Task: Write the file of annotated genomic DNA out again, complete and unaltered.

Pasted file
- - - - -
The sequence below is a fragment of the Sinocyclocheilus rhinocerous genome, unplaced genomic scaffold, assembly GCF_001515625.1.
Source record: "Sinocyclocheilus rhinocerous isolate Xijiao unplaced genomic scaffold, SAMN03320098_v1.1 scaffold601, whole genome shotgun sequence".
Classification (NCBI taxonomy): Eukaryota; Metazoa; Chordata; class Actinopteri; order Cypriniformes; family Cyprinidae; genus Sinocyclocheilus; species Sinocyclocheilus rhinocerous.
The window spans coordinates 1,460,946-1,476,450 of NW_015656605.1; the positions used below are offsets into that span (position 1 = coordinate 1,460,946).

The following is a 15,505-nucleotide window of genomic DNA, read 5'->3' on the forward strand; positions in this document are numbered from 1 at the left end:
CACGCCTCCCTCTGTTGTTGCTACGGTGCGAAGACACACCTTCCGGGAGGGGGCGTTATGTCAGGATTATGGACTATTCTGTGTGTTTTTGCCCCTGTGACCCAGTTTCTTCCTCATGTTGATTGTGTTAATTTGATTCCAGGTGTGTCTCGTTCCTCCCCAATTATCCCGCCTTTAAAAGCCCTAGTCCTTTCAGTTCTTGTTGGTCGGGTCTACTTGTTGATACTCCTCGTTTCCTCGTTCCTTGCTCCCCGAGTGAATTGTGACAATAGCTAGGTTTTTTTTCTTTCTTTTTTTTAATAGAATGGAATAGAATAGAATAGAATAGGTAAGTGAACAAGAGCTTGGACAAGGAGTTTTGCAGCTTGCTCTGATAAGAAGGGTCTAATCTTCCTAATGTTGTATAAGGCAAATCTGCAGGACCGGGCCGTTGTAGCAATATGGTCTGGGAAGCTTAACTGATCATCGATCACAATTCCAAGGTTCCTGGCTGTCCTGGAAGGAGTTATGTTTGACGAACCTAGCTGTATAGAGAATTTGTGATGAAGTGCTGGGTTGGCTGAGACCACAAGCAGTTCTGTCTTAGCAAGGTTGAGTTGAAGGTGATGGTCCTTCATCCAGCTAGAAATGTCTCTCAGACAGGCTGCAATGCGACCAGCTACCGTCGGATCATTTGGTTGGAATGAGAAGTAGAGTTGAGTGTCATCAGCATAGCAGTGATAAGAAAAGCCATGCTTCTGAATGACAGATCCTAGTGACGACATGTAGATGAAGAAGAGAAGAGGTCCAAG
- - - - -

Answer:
The sequence below is a fragment of the Sinocyclocheilus rhinocerous genome, unplaced genomic scaffold, assembly GCF_001515625.1.
Source record: "Sinocyclocheilus rhinocerous isolate Xijiao unplaced genomic scaffold, SAMN03320098_v1.1 scaffold601, whole genome shotgun sequence".
Classification (NCBI taxonomy): Eukaryota; Metazoa; Chordata; class Actinopteri; order Cypriniformes; family Cyprinidae; genus Sinocyclocheilus; species Sinocyclocheilus rhinocerous.
The window spans coordinates 1,460,946-1,476,450 of NW_015656605.1; the positions used below are offsets into that span (position 1 = coordinate 1,460,946).

The following is a 15,505-nucleotide window of genomic DNA, read 5'->3' on the forward strand; positions in this document are numbered from 1 at the left end:
CACGCCTCCCTCTGTTGTTGCTACGGTGCGAAGACACACCTTCCGGGAGGGGGCGTTATGTCAGGATTATGGACTATTCTGTGTGTTTTTGCCCCTGTGACCCAGTTTCTTCCTCATGTTGATTGTGTTAATTTGATTCCAGGTGTGTCTCGTTCCTCCCCAATTATCCCGCCTTTAAAAGCCCTAGTCCTTTCAGTTCTTGTTGGTCGGGTCTACTTGTTGATACTCCTCGTTTCCTCGTTCCTTGCTCCCCGAGTGAATTGTGACAATAGCTAGGTTTTTTTTCTTTCTTTTTTTTAATAGAATGGAATAGAATAGAATAGAATAGGTAAGTGAACAAGAGCTTGGACAAGGAGTTTTGCAGCTTGCTCTGATAAGAAGGGTCTAATCTTCCTAATGTTGTATAAGGCAAATCTGCAGGACCGGGCCGTTGTAGCAATATGGTCTGGGAAGCTTAACTGATCATCGATCACAATTCCAAGGTTCCTGGCTGTCCTGGAAGGAGTTATGTTTGACGAACCTAGCTGTATAGAGAATTTGTGATGAAGTGCTGGGTTGGCTGAGACCACAAGCAGTTCTGTCTTAGCAAGGTTGAGTTGAAGGTGATGGTCCTTCATCCAGCTAGAAATGTCTCTCAGACAGGCTGCAATGCGACCAGCTACCGTCGGATCATTTGGTTGGAATGAGAAGTAGAGTTGAGTGTCATCAGCATAGCAGTGATAAGAAAAGCCATGCTTCTGAATGACAGATCCTAGTGACGACATGTAGATGAAGAAGAGAAGAGGTCCAAG